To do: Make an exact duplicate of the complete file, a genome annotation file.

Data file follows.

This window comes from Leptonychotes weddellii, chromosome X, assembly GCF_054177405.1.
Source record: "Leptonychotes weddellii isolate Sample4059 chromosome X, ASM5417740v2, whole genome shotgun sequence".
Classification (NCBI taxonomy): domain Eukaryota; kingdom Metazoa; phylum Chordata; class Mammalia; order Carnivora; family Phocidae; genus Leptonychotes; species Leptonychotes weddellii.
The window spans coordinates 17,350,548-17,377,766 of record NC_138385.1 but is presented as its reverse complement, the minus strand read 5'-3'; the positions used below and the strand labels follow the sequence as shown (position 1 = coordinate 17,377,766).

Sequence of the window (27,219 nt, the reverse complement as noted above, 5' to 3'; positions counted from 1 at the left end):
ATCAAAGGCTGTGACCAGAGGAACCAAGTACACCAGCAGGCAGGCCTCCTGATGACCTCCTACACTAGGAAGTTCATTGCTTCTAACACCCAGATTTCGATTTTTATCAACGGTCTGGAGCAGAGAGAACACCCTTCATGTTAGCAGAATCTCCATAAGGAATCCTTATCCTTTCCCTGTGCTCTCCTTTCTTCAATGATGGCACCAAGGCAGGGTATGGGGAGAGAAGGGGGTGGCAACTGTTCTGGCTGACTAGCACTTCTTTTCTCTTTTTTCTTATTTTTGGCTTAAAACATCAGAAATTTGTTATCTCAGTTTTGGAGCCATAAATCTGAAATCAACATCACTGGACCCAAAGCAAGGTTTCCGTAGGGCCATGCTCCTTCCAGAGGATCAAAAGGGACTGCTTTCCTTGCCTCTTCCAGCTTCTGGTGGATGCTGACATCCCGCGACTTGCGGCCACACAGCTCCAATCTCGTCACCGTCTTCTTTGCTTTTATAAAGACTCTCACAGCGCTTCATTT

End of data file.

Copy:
This window comes from Leptonychotes weddellii, chromosome X, assembly GCF_054177405.1.
Source record: "Leptonychotes weddellii isolate Sample4059 chromosome X, ASM5417740v2, whole genome shotgun sequence".
Classification (NCBI taxonomy): domain Eukaryota; kingdom Metazoa; phylum Chordata; class Mammalia; order Carnivora; family Phocidae; genus Leptonychotes; species Leptonychotes weddellii.
The window spans coordinates 17,350,548-17,377,766 of record NC_138385.1 but is presented as its reverse complement, the minus strand read 5'-3'; the positions used below and the strand labels follow the sequence as shown (position 1 = coordinate 17,377,766).

Sequence of the window (27,219 nt, the reverse complement as noted above, 5' to 3'; positions counted from 1 at the left end):
ATCAAAGGCTGTGACCAGAGGAACCAAGTACACCAGCAGGCAGGCCTCCTGATGACCTCCTACACTAGGAAGTTCATTGCTTCTAACACCCAGATTTCGATTTTTATCAACGGTCTGGAGCAGAGAGAACACCCTTCATGTTAGCAGAATCTCCATAAGGAATCCTTATCCTTTCCCTGTGCTCTCCTTTCTTCAATGATGGCACCAAGGCAGGGTATGGGGAGAGAAGGGGGTGGCAACTGTTCTGGCTGACTAGCACTTCTTTTCTCTTTTTTCTTATTTTTGGCTTAAAACATCAGAAATTTGTTATCTCAGTTTTGGAGCCATAAATCTGAAATCAACATCACTGGACCCAAAGCAAGGTTTCCGTAGGGCCATGCTCCTTCCAGAGGATCAAAAGGGACTGCTTTCCTTGCCTCTTCCAGCTTCTGGTGGATGCTGACATCCCGCGACTTGCGGCCACACAGCTCCAATCTCGTCACCGTCTTCTTTGCTTTTATAAAGACTCTCACAGCGCTTCATTT